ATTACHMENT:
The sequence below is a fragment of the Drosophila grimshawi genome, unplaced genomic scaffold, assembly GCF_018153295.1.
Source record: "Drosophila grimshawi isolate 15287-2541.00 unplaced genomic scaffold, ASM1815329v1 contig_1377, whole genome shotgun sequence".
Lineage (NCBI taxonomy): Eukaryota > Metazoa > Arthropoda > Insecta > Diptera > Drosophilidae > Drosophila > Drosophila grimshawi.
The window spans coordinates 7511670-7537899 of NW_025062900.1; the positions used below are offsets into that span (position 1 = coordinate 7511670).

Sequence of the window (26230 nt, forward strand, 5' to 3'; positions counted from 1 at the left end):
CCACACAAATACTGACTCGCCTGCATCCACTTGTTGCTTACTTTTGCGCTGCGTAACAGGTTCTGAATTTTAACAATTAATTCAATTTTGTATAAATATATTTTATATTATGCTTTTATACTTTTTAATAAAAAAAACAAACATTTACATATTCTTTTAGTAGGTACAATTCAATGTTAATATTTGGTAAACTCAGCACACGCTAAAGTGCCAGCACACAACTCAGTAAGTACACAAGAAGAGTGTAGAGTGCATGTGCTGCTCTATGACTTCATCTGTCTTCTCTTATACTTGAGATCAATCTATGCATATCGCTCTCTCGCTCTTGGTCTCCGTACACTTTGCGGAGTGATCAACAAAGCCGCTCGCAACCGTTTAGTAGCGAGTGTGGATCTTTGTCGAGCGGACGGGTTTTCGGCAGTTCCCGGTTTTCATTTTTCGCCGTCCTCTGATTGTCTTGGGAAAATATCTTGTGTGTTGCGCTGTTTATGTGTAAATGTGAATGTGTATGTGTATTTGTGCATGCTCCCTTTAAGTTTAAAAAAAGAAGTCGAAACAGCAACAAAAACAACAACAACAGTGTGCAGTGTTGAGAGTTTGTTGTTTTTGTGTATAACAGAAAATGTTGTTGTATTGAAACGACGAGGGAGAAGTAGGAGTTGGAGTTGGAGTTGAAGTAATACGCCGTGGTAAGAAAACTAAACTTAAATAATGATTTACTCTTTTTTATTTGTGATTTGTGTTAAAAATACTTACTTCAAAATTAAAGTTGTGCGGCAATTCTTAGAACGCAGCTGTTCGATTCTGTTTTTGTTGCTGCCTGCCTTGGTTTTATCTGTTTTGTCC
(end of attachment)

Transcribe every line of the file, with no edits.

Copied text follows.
The sequence below is a fragment of the Drosophila grimshawi genome, unplaced genomic scaffold, assembly GCF_018153295.1.
Source record: "Drosophila grimshawi isolate 15287-2541.00 unplaced genomic scaffold, ASM1815329v1 contig_1377, whole genome shotgun sequence".
Lineage (NCBI taxonomy): Eukaryota > Metazoa > Arthropoda > Insecta > Diptera > Drosophilidae > Drosophila > Drosophila grimshawi.
The window spans coordinates 7511670-7537899 of NW_025062900.1; the positions used below are offsets into that span (position 1 = coordinate 7511670).

Sequence of the window (26230 nt, forward strand, 5' to 3'; positions counted from 1 at the left end):
CCACACAAATACTGACTCGCCTGCATCCACTTGTTGCTTACTTTTGCGCTGCGTAACAGGTTCTGAATTTTAACAATTAATTCAATTTTGTATAAATATATTTTATATTATGCTTTTATACTTTTTAATAAAAAAAACAAACATTTACATATTCTTTTAGTAGGTACAATTCAATGTTAATATTTGGTAAACTCAGCACACGCTAAAGTGCCAGCACACAACTCAGTAAGTACACAAGAAGAGTGTAGAGTGCATGTGCTGCTCTATGACTTCATCTGTCTTCTCTTATACTTGAGATCAATCTATGCATATCGCTCTCTCGCTCTTGGTCTCCGTACACTTTGCGGAGTGATCAACAAAGCCGCTCGCAACCGTTTAGTAGCGAGTGTGGATCTTTGTCGAGCGGACGGGTTTTCGGCAGTTCCCGGTTTTCATTTTTCGCCGTCCTCTGATTGTCTTGGGAAAATATCTTGTGTGTTGCGCTGTTTATGTGTAAATGTGAATGTGTATGTGTATTTGTGCATGCTCCCTTTAAGTTTAAAAAAAGAAGTCGAAACAGCAACAAAAACAACAACAACAGTGTGCAGTGTTGAGAGTTTGTTGTTTTTGTGTATAACAGAAAATGTTGTTGTATTGAAACGACGAGGGAGAAGTAGGAGTTGGAGTTGGAGTTGAAGTAATACGCCGTGGTAAGAAAACTAAACTTAAATAATGATTTACTCTTTTTTATTTGTGATTTGTGTTAAAAATACTTACTTCAAAATTAAAGTTGTGCGGCAATTCTTAGAACGCAGCTGTTCGATTCTGTTTTTGTTGCTGCCTGCCTTGGTTTTATCTGTTTTGTCC